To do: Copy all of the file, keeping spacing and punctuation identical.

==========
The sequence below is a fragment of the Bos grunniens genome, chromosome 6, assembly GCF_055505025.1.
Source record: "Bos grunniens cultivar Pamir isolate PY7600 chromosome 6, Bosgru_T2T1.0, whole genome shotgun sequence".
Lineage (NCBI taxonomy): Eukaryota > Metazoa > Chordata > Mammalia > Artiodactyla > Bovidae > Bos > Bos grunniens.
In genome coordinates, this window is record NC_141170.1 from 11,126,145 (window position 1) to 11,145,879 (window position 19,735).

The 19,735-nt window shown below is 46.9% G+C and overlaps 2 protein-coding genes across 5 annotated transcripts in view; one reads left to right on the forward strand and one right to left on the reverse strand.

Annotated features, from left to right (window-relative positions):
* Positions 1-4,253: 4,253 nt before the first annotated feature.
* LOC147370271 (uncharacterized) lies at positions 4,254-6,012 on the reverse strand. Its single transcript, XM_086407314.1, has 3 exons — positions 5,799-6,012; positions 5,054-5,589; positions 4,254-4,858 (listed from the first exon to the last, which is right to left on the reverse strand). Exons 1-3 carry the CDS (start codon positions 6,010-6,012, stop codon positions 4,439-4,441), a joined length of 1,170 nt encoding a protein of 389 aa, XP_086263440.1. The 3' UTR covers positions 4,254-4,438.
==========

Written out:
The sequence below is a fragment of the Bos grunniens genome, chromosome 6, assembly GCF_055505025.1.
Source record: "Bos grunniens cultivar Pamir isolate PY7600 chromosome 6, Bosgru_T2T1.0, whole genome shotgun sequence".
Lineage (NCBI taxonomy): Eukaryota > Metazoa > Chordata > Mammalia > Artiodactyla > Bovidae > Bos > Bos grunniens.
In genome coordinates, this window is record NC_141170.1 from 11,126,145 (window position 1) to 11,145,879 (window position 19,735).

The 19,735-nt window shown below is 46.9% G+C and overlaps 2 protein-coding genes across 5 annotated transcripts in view; one reads left to right on the forward strand and one right to left on the reverse strand.

Annotated features, from left to right (window-relative positions):
* Positions 1-4,253: 4,253 nt before the first annotated feature.
* LOC147370271 (uncharacterized) lies at positions 4,254-6,012 on the reverse strand. Its single transcript, XM_086407314.1, has 3 exons — positions 5,799-6,012; positions 5,054-5,589; positions 4,254-4,858 (listed from the first exon to the last, which is right to left on the reverse strand). Exons 1-3 carry the CDS (start codon positions 6,010-6,012, stop codon positions 4,439-4,441), a joined length of 1,170 nt encoding a protein of 389 aa, XP_086263440.1. The 3' UTR covers positions 4,254-4,438.